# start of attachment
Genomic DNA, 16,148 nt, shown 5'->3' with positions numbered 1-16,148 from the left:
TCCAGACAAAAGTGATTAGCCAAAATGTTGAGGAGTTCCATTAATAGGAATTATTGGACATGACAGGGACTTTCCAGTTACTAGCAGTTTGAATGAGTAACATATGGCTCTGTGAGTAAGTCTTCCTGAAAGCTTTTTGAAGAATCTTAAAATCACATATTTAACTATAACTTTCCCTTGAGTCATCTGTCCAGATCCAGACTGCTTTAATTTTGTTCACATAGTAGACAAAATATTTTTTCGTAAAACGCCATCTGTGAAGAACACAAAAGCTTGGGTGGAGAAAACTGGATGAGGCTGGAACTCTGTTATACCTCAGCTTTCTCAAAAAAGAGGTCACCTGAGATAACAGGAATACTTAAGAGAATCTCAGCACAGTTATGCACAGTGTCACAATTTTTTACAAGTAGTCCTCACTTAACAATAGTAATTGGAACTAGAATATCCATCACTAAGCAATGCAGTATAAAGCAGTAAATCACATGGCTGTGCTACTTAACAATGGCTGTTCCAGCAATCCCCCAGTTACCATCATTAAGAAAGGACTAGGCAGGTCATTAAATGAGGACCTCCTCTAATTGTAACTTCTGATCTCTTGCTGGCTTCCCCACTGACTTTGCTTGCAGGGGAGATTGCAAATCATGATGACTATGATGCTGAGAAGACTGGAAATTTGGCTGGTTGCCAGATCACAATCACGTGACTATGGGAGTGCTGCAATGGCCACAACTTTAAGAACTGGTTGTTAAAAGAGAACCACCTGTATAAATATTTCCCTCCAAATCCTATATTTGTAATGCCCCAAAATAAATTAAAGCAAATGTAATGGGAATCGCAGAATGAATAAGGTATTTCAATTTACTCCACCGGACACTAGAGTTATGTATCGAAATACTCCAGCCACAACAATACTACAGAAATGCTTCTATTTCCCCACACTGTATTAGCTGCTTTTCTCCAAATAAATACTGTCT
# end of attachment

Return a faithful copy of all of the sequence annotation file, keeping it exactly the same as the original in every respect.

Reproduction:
Genomic DNA, 16,148 nt, shown 5'->3' with positions numbered 1-16,148 from the left:
TCCAGACAAAAGTGATTAGCCAAAATGTTGAGGAGTTCCATTAATAGGAATTATTGGACATGACAGGGACTTTCCAGTTACTAGCAGTTTGAATGAGTAACATATGGCTCTGTGAGTAAGTCTTCCTGAAAGCTTTTTGAAGAATCTTAAAATCACATATTTAACTATAACTTTCCCTTGAGTCATCTGTCCAGATCCAGACTGCTTTAATTTTGTTCACATAGTAGACAAAATATTTTTTCGTAAAACGCCATCTGTGAAGAACACAAAAGCTTGGGTGGAGAAAACTGGATGAGGCTGGAACTCTGTTATACCTCAGCTTTCTCAAAAAAGAGGTCACCTGAGATAACAGGAATACTTAAGAGAATCTCAGCACAGTTATGCACAGTGTCACAATTTTTTACAAGTAGTCCTCACTTAACAATAGTAATTGGAACTAGAATATCCATCACTAAGCAATGCAGTATAAAGCAGTAAATCACATGGCTGTGCTACTTAACAATGGCTGTTCCAGCAATCCCCCAGTTACCATCATTAAGAAAGGACTAGGCAGGTCATTAAATGAGGACCTCCTCTAATTGTAACTTCTGATCTCTTGCTGGCTTCCCCACTGACTTTGCTTGCAGGGGAGATTGCAAATCATGATGACTATGATGCTGAGAAGACTGGAAATTTGGCTGGTTGCCAGATCACAATCACGTGACTATGGGAGTGCTGCAATGGCCACAACTTTAAGAACTGGTTGTTAAAAGAGAACCACCTGTATAAATATTTCCCTCCAAATCCTATATTTGTAATGCCCCAAAATAAATTAAAGCAAATGTAATGGGAATCGCAGAATGAATAAGGTATTTCAATTTACTCCACCGGACACTAGAGTTATGTATCGAAATACTCCAGCCACAACAATACTACAGAAATGCTTCTATTTCCCCACACTGTATTAGCTGCTTTTCTCCAAATAAATACTGTCT